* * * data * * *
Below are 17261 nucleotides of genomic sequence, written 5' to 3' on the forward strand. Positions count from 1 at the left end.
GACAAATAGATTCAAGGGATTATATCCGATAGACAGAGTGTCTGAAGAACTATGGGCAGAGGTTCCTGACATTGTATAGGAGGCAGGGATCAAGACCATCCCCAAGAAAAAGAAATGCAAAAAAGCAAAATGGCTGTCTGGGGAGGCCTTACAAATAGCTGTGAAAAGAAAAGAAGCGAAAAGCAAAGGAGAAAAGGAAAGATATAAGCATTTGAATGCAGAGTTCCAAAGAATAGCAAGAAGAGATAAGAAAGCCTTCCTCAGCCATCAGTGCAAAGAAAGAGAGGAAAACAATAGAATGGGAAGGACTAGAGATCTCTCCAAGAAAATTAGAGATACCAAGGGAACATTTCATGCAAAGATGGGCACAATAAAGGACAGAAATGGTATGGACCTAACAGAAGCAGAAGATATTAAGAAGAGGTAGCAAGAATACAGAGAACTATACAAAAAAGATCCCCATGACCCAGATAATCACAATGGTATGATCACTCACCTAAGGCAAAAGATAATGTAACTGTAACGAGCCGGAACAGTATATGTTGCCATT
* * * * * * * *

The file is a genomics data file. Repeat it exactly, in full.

Below are 17261 nucleotides of genomic sequence, written 5' to 3' on the forward strand. Positions count from 1 at the left end.
GACAAATAGATTCAAGGGATTATATCCGATAGACAGAGTGTCTGAAGAACTATGGGCAGAGGTTCCTGACATTGTATAGGAGGCAGGGATCAAGACCATCCCCAAGAAAAAGAAATGCAAAAAAGCAAAATGGCTGTCTGGGGAGGCCTTACAAATAGCTGTGAAAAGAAAAGAAGCGAAAAGCAAAGGAGAAAAGGAAAGATATAAGCATTTGAATGCAGAGTTCCAAAGAATAGCAAGAAGAGATAAGAAAGCCTTCCTCAGCCATCAGTGCAAAGAAAGAGAGGAAAACAATAGAATGGGAAGGACTAGAGATCTCTCCAAGAAAATTAGAGATACCAAGGGAACATTTCATGCAAAGATGGGCACAATAAAGGACAGAAATGGTATGGACCTAACAGAAGCAGAAGATATTAAGAAGAGGTAGCAAGAATACAGAGAACTATACAAAAAAGATCCCCATGACCCAGATAATCACAATGGTATGATCACTCACCTAAGGCAAAAGATAATGTAACTGTAACGAGCCGGAACAGTATATGTTGCCATT